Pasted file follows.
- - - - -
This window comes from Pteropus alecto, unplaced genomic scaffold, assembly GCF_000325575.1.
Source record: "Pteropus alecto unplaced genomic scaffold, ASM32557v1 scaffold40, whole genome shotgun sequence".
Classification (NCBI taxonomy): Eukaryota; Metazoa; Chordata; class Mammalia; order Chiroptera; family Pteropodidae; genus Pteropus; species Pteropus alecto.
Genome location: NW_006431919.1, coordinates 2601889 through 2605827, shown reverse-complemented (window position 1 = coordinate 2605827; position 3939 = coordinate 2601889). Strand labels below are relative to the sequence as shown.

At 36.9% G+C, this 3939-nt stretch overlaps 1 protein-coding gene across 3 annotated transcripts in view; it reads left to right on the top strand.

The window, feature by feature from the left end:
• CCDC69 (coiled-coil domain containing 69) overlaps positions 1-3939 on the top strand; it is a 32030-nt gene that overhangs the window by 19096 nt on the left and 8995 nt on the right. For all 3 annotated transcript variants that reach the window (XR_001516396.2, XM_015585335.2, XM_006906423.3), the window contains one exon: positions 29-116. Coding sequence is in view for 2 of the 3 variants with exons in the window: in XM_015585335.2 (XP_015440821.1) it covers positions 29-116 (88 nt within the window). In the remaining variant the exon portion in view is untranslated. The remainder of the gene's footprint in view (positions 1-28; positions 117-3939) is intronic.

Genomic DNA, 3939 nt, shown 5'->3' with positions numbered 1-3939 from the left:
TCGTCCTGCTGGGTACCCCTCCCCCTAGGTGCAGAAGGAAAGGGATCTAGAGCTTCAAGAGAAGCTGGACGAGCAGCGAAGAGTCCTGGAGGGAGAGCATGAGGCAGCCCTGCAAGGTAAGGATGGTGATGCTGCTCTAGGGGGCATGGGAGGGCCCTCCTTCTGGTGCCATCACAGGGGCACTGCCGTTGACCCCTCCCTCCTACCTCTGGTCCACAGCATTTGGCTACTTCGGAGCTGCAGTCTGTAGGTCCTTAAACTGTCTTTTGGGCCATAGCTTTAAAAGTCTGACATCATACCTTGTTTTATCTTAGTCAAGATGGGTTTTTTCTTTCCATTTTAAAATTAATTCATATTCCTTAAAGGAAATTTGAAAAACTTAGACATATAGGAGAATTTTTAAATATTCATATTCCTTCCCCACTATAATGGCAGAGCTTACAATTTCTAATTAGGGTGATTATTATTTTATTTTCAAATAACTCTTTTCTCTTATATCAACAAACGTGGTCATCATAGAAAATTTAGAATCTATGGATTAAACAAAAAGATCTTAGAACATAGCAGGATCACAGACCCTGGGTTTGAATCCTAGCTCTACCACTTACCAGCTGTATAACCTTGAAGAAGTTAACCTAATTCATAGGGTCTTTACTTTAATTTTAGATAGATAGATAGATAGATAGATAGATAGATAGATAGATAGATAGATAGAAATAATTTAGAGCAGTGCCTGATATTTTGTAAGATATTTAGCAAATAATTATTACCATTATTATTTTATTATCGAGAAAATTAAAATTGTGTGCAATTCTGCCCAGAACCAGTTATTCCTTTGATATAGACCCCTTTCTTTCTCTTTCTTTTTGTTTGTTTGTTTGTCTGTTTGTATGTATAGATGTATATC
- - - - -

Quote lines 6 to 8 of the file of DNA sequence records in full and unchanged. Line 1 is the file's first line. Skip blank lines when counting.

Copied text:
The window, feature by feature from the left end:
• CCDC69 (coiled-coil domain containing 69) overlaps positions 1-3939 on the top strand; it is a 32030-nt gene that overhangs the window by 19096 nt on the left and 8995 nt on the right. For all 3 annotated transcript variants that reach the window (XR_001516396.2, XM_015585335.2, XM_006906423.3), the window contains one exon: positions 29-116. Coding sequence is in view for 2 of the 3 variants with exons in the window: in XM_015585335.2 (XP_015440821.1) it covers positions 29-116 (88 nt within the window). In the remaining variant the exon portion in view is untranslated. The remainder of the gene's footprint in view (positions 1-28; positions 117-3939) is intronic.

Genomic DNA, 3939 nt, shown 5'->3' with positions numbered 1-3939 from the left: